Cybersecurity is always vital, but in recent months it has become more critical than ever before. In the wake of the COVID-19 pandemic, hackers and fraudsters have capitalized on the disruption and increased their efforts to steal personal and business data. According to Jeff Bathurst, cybercriminals have used this as an opportunity to prey on companies that were not fully prepared to work in a completely remote environment. The pandemic quickly magnified any cybersecurity weaknesses that businesses had, and immediately after the pandemic hit, there was a 40% increase in cyberattacks. In April alone, criminals stole a staggering 220 million company and personal records.
But pandemic or not, cybersecurity should be a top priority for every company. Understanding where your business is vulnerable and what it can do to stay protected will help you avoid cybersecurity issues.
Use Reputable Service Providers
Cybercriminals are most interested in a company’s financial data (or their customers’ financial data), making this an especially important area to safeguard. Ask yourself, “How secure is the work that our bookkeeper or accountant is doing?” Look at the technology platforms they are using, how they are accessing/transmitting/storing data, and their general work practices.
Using a reputable accounting firm instead of a freelance bookkeeper is typically more secure because these companies almost certainly have regulatory and compliance standards in place governing their cybersecurity measures. Freelancers, however, may or may not have these same security standards because there is much more variation among these professionals.
Whether you handle your finances in-house or outsource these functions to a third-party, utilize the proper accounting controls to minimize security risks internally as well. Remember, always secure your business from the inside and the outside.
Companies with less security-savvy leadership should consider using an SECaaS (Security as a Service) company to oversee their information security across the organization’s entire technology environment.
Train Employees to Avoid Phishing Schemes
Phishing schemes are the most common cybersecurity threat because they are so easy for attackers to deploy. Last year 32% of data breaches included phishing schemes.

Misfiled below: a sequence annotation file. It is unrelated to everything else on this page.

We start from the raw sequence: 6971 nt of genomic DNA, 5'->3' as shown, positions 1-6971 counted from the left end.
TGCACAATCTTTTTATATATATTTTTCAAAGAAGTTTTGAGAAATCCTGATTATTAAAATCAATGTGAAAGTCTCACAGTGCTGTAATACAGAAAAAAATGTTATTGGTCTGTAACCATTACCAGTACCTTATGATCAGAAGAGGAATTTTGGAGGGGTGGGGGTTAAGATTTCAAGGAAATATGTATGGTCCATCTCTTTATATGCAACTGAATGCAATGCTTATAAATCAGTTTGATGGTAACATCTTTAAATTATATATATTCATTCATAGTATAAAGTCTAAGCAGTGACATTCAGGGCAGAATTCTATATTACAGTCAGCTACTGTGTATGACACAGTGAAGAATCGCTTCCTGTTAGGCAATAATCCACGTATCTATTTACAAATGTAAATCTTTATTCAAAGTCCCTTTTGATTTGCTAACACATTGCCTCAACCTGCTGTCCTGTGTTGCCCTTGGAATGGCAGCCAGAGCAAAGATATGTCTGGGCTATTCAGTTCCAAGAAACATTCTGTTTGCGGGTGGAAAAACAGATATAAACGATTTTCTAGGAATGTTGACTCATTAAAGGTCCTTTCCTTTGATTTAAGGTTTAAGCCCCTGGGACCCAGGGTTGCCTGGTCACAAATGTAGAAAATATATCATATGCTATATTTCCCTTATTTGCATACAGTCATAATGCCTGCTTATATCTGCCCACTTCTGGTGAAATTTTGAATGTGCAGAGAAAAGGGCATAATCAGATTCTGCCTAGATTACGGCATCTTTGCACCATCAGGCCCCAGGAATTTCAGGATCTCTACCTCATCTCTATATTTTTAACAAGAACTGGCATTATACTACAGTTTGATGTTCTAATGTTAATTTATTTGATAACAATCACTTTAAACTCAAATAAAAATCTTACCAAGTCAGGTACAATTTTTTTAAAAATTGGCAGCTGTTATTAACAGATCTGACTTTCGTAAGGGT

Remember, no employee is immune. Sales, HR, business development, and finance are common targets, but phishing schemes and ransomware do not discriminate. Educate all employees on the prevalence and danger of phishing schemes:
Understand the Challenges of Remote Work
Many employers encourage employees to use their personal technology when working remotely, making them especially vulnerable to security breaches. Ideally, employees should not be relying on their personal technology for business use, but if your company cannot provide computers and phones to employees, have policies in place to regulate how employees conduct themselves on this technology.
Organizations must maintain compliance with their own data and their customers’ data in the office and anywhere where employees are working. Jeff Bathurst explains that remote work must be handled maturely with policies that are “sustainable, controllable, and accountable.” He urges employers to monitor and control who is accessing data, how they are accessing it, and where that data will best protect the company.
Follow General IT Best Practices
The best protection against cyberattacks is strengthening your ongoing precautions in response to new threats. Follow cybersecurity best practices, such as:
Do you need to revisit the systems and procedures surrounding your accounting controls? Please find out more using our resource: Best Practices for Implementing and Updating Accounting Controls
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